Politics make for resounding epitaphs. From the 1958 publication of Things Fall Apart to the 2012 release of There Was a Country, Chinua Achebe thrashed against the banner themes of clashing cultures, duelling religions, and suffocating corruption. And yet, in the long run, it may not be these contributions we remember most fondly. Rather, it’ll be the background politics we come to praise – those prickly debates on the use of borrowed language, yes, but much more so the many determined and unwavering reclamations of story – even as they, in their most fierce adoptions, tilt ever so slightly into xenophobia.
From the very start, Achebe, who passed away last week at 82-years-old, aimed his work at the litany of alienating, Eurocentric narratives long cultivated by colonists, explorers, and clerics. It may be hard today to imagine just how daunting a task that must have seemed. Even Africans, enriched for eras with stories of their own, sometimes forgot there was anything else. Though Achebe at first identified with foreign literary heroes and their reductionist conceits, as a young man he became incensed, in particular by Joyce Cary’s Mr. Johnson. He wrote Things Fall Apart in response, and today few people have ever heard of Cary’s book without first researching Achebe’s debut.
Things Fall Apart was published at a pivotal time in the development of Africa’s nationalist spirit. The year before, Ghana celebrated its independence, the first such party in sub-Saharan Africa. Two years later, Achebe’s home country of Nigeria embarked on the first of its rocky republics, but his fiction and criticism would forever clash with the country’s civilian and military governments. In 1962, Achebe became editor of the Africa Writers Series, published by Heinemann Educational Books, and for the next ten years he ferried dozens of African writers through the arches of publication. The books were released in London and Africa, and soft cover print-runs made their purchase more economical for struggling African students and universities eager to shove up against colonial influences in the day’s curricula. An entire literary tradition precipitated from these efforts, much of its momentum bound up in social and political protest.
In 1975, Achebe delivered a landmark lecture in his politics of reclamation. Up to then, his output was more a practice of counterbalancing colonial narratives with African contributions, rather than blasting the armature directly. But early that year, during a professorship at the University of Massachusetts, he presented a Chancellor’s Lecture deconstructing Joseph Conrad’s Heart of Darkness and rearranging the hallowed pieces into a portrait of patronizing, accidental racism. Conrad’s defenders accused Achebe of hiding his politics in a gruel of literary criticism, but the lecture’s emancipating impact is still felt today.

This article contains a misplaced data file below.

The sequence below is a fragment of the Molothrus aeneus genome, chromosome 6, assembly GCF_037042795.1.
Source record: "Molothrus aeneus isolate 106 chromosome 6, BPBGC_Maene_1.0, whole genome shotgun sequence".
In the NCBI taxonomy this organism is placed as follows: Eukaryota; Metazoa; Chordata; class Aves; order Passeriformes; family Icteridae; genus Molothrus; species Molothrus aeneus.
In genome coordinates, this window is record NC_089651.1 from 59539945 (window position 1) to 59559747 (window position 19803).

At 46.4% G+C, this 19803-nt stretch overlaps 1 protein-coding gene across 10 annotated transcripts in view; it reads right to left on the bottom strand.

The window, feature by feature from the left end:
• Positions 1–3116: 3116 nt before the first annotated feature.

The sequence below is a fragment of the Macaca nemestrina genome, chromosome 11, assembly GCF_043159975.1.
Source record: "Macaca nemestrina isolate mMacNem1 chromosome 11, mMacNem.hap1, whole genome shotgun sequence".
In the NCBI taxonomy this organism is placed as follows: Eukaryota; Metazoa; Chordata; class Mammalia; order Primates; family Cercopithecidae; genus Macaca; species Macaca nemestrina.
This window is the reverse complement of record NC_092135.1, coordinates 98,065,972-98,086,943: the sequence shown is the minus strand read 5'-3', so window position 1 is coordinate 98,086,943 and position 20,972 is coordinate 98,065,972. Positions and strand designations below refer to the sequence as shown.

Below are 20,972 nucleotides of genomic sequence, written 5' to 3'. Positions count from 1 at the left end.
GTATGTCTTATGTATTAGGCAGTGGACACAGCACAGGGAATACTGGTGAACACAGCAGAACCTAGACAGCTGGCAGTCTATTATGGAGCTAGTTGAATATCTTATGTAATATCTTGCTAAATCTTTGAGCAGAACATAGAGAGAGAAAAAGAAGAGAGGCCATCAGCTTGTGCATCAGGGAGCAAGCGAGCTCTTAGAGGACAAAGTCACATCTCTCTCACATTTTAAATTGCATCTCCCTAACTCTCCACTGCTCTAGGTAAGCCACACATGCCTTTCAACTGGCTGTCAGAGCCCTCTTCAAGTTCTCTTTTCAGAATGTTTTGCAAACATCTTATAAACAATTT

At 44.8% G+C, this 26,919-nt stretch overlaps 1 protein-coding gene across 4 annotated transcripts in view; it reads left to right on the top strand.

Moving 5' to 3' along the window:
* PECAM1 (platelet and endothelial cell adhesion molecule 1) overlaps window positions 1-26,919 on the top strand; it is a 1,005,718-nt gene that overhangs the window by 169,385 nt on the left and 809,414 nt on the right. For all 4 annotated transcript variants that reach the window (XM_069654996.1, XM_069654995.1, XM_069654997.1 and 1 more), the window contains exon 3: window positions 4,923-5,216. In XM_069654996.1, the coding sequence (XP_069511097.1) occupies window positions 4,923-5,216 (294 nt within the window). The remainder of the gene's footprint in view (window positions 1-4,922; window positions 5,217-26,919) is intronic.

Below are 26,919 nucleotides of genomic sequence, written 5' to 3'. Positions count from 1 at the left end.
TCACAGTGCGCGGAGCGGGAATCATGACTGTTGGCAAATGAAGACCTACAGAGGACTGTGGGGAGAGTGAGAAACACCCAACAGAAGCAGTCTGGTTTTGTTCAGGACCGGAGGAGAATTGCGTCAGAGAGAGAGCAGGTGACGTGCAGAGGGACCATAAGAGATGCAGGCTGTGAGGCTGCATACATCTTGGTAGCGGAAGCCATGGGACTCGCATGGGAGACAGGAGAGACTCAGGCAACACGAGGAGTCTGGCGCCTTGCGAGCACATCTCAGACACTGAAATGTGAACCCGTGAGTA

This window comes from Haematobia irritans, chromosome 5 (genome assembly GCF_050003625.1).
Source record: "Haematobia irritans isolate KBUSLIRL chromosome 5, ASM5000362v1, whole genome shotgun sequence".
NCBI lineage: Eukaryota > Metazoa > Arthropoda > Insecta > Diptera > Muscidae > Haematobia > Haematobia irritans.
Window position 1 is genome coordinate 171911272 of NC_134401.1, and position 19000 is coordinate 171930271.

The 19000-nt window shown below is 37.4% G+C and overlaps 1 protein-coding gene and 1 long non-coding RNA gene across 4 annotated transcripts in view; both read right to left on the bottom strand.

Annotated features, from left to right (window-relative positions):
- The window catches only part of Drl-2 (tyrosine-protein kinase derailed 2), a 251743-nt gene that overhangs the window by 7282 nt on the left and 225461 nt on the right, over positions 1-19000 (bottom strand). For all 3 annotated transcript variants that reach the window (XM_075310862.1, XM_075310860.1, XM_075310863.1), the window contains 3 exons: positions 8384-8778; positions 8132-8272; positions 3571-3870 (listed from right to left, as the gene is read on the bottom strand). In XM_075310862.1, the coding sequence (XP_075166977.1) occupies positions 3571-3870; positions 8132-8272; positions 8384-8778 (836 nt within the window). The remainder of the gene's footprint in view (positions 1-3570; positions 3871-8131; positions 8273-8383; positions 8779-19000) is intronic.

Achebe then settled into a rhythm of academia and creativity, producing children’s literature, poetry, novels, short stories and polemics railing against Nigeria’s political establishment. But his output was crushed in 1990 when he was paralyzed from the waist down in a car accident, and professorships made up the bulk of his remaining career. In 2012, he published There Was a Country, a much anticipated memoir about his experiences in the Biafran War, but the book was poorly constructed and plump with ethnic jingoism.
Still, his contribution to the world’s literature was cemented long before. International awards crowded his mantle, and while he may not have revelled in the "father of African literature" designation so often married to his name, his role in the tradition’s tipping point can’t really be understated. A whole new generation of African writers has been emboldened by his legacy, including international darlings like Chimamanda Ngozi Adichie, whose debut novel, Purple Hibiscus, channelled Things Fall Apart in its opening sentence, and Binyavanga Wainaina, whose satire redoubles Achebe’s reclamation campaign.
And unlike a lot of legacy-makers, Achebe lived to see the seeds of his efforts sprout and bear fruit. There is no longer an outsider’s monopoly on the African narrative, at least not in fiction (though journalism, sandbagged by cliché on one side of the Atlantic and propaganda on the other, still has a ways to come). The global market is now a space in which a debut novel like Taiye Selasie’s Ghana Must Go can land a book deal with a major international publisher before it’s even finished. In fact, it’s almost as if fierce guardians like Adichie and Wainaina, each of whom has laid out themes and subplots hostile to outsider accounts of African life, need to ease off a little, because Achebe’s foundation is firm, the house above it a marvellous and self-sustaining extravagance. What’s left to do, happily, is just a lot of reading.